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Some things to read while planning a sequel.

The Brewers dropped the game and the series at Wrigley yesterday to finish the season 39-42 on the road. That's not great, but it's a huge step forward from where they started. The Crew took eight of nine from the Cubs at Miller Park this season, but just two of seven in Chicago.

Of course, losing for the second time in three days meant the Brewers' magic number to clinch the NL Central remains stalled at 3. Mark Attanasio told Tom Haudricourt the team is "loose and relaxed." I'm pretty sure he meant it as a positive.

Randy Wolf had a rough day yesterday: He was cruising for four innings but was hit by a pitch (Plunk Everyone) on his left (throwing) arm and stumbled after that, allowing five runs in his final two innings. Wolf passed on an opportunity to use the plunking as an excuse after the game, though.

For the second straight game Jerry Hairston Jr started in place of an underperforming regular: Yesterday he batted sixth in place of Casey McGehee and was the only Brewer to collect multiple hits in the game. Ron Roenicke told Tom Haudricourt that Casey McGehee needed a day off and he wanted to get a look at Hairston at third.

Other notes from the field:

The Brewers are off today before opening the season's final homestand against the Marlins tomorrow night. Jon Star of has the preview.

I certainly didn't expect to be in a position where this could still happen at this point: TheJay points out that the Brewers hold a tiebreaker edge over the Cardinals, so the Brewers would be the NL Central champion if the two teams finish tied for both the division and Wild Card lead.

Apparently the employees at Boston Store didn't expect things to reach this point, either: They accidentally released some Brewer NL Central Championship merchandise early.

Prince Fielder went 0-for-3 with a walk yesterday to finish 1-for-10 in the Cubs series, but has still reached base safely in 21 straight games. I've got a bunch of notes on him today:

  • The B-Ref Blog notes that Fielder is one of just two players (Matt Kemp is the other) that could appear in 162 games this season.
  • Fielder drew his 100th walk on Tuesday. He's still the only Brewer who's ever done that, and now he's done it three straight years.
  • Lewie Pollis of Beyond the Box Score says Fielder would have joined Ryan Braun as an NL starter in on the Bias-Neutral All Stars.
  • Mike Bauman of raised the possibility again of Prince Fielder as an MVP candidate. He'll likely receive some votes but I'd be shocked if he finishes above Braun.

Ryan Braun also had a rough week, picking up just one hit over three days in Chicago. Tyler Lockman of FS Wisconsin notes that Braun has still reached base in 33 of 36 career games at Wrigley Field. Sam Zuba of says Braun is "cognizant" of the ongoing race for the NL batting title.

Braun, by the way, fell behind Jose Reyes by the slimmest of margins last night. Reyes went 1-for-4 in the Mets' loss to the Cardinals and is now batting .33009. Braun's 0-for yesterday dropped him to .32967.

Jonathan Lucroy got the day off yesterday, but Mike Fast of Baseball Prospectus had some high praise for him in an article on catchers who help their pitchers get called strikes by framing pitches well. Despite having played just two seasons Lucroy is second in all of baseball in runs saved that way.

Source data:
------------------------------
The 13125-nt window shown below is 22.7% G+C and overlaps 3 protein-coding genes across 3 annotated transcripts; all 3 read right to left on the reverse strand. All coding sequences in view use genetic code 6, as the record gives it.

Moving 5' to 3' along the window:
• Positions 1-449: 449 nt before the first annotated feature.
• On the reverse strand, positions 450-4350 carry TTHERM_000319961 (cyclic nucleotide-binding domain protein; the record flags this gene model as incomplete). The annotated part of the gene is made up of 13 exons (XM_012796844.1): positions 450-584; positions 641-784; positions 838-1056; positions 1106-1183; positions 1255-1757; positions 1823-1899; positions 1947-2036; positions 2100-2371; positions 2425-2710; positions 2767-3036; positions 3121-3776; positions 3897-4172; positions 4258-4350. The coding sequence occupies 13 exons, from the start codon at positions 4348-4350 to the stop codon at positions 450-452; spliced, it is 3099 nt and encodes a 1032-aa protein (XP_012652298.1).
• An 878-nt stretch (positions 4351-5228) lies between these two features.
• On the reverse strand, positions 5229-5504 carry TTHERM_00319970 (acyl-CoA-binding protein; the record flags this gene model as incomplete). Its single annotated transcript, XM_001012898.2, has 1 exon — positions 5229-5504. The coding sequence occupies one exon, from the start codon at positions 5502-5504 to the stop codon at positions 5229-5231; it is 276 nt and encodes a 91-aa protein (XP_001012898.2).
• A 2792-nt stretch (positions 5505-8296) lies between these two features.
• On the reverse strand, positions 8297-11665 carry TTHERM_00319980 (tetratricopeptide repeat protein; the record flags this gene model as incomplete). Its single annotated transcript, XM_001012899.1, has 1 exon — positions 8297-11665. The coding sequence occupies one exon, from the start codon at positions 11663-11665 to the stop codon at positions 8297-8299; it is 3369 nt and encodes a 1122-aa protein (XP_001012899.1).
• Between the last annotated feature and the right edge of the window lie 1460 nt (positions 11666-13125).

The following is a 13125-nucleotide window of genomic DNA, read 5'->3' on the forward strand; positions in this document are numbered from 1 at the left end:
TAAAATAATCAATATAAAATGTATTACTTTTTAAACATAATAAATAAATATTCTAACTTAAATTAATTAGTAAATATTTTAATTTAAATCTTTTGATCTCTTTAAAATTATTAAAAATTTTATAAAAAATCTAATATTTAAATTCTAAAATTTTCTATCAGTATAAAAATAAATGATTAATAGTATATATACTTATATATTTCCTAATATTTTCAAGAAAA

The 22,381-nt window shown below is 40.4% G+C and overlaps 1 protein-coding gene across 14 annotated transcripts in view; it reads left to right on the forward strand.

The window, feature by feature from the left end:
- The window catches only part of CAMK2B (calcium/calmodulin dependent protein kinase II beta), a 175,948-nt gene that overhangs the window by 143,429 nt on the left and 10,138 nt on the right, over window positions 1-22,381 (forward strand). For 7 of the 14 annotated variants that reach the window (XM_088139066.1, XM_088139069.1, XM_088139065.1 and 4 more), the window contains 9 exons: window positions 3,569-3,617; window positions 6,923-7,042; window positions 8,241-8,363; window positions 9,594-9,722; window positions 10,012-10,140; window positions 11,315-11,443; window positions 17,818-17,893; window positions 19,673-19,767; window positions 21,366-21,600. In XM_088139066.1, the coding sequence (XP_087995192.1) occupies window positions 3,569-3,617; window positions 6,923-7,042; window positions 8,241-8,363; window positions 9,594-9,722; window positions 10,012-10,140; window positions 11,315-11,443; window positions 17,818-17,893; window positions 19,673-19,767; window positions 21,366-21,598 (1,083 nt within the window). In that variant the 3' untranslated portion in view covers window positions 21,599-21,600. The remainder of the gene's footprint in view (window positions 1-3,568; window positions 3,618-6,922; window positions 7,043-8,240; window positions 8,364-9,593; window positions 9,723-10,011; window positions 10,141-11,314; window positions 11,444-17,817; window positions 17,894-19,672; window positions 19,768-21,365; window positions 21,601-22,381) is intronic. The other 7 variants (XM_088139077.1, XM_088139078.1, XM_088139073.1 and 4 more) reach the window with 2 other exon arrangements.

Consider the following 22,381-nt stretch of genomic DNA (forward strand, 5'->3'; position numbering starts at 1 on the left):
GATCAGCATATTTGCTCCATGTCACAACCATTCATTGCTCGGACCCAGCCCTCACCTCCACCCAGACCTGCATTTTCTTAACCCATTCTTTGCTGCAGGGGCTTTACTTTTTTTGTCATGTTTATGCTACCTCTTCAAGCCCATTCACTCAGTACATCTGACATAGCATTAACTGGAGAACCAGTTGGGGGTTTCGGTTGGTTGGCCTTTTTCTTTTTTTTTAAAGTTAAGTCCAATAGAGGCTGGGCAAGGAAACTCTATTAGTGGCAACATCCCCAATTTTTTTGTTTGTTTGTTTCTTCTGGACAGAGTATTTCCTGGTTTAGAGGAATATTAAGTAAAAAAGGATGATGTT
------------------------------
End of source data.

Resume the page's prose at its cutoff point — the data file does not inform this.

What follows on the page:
Cathal Kelly of the Toronto Star has an interesting interview this morning with Doug Melvin, talking Canada, hockey and the Marcum/Lawrie trade. Lawrie, by the way, is done for the season with a broken middle finger.

John Axford won't save a game today, but he might save your face: He teamed up with 12 Angry Mascots to introduce Ax Mustache Spray.

In the minors:

Around baseball:

Reds: Plan to exercise second baseman Brandon Phillips' $12 million option for 2012 if they can't work out an extension.
Royals: Designated first baseman Kila Ka'aihue for assignment.

You already know about Phillips and much more if you've read this morning's edition of Around the NL Central.

By now you've likely heard that Arizona beat Pittsburgh last night and now is just one game back of Milwaukee in the race to avoid the Phillies in the first round. You know that and much more if you've read this morning's edition of Around the Pennant Chase.

For once, today's "things could be worse" note comes from outside the NL Central. The Rockies beat the Brewers at home last Wednesday and haven't won a game since.

Today in baseball economics: MLB and the MLBPA are hoping to have a new collective bargaining agreement in place in time to make an announcement during the World Series. Jayson Stark has some notes on the negotiations, which seem to be focused on potential changes to the draft structure and the possible creation of a reverse luxury tax for teams with repeatedly low payrolls. (h/t Bucs Dugout)

Whether you'll admit it it or not, you probably have a stereotype in your head for major league baseball players (or any professional athlete, really). That expectation probably doesn't include making Greek mythology references after a tough loss, but that's what Twins pitcher Kevin Slowey did yesterday. Jordan Schelling explained the reference, if you needed the help like I did.

Actually, this note surprised me even more. In an interview yesterday, longtime Braves pitching coach Leo Mazzone somewhat casually mentioned that John Smoltz used pine tar to doctor baseballs.

Pitching has gone from a weakness to a strength for the Brewers, who have likely used the trade market better than most. The Crawfish Boxes has a look at how contending teams acquired their starting pitchers.

Now, if you'll excuse me, I need to find my tape.

Drink up.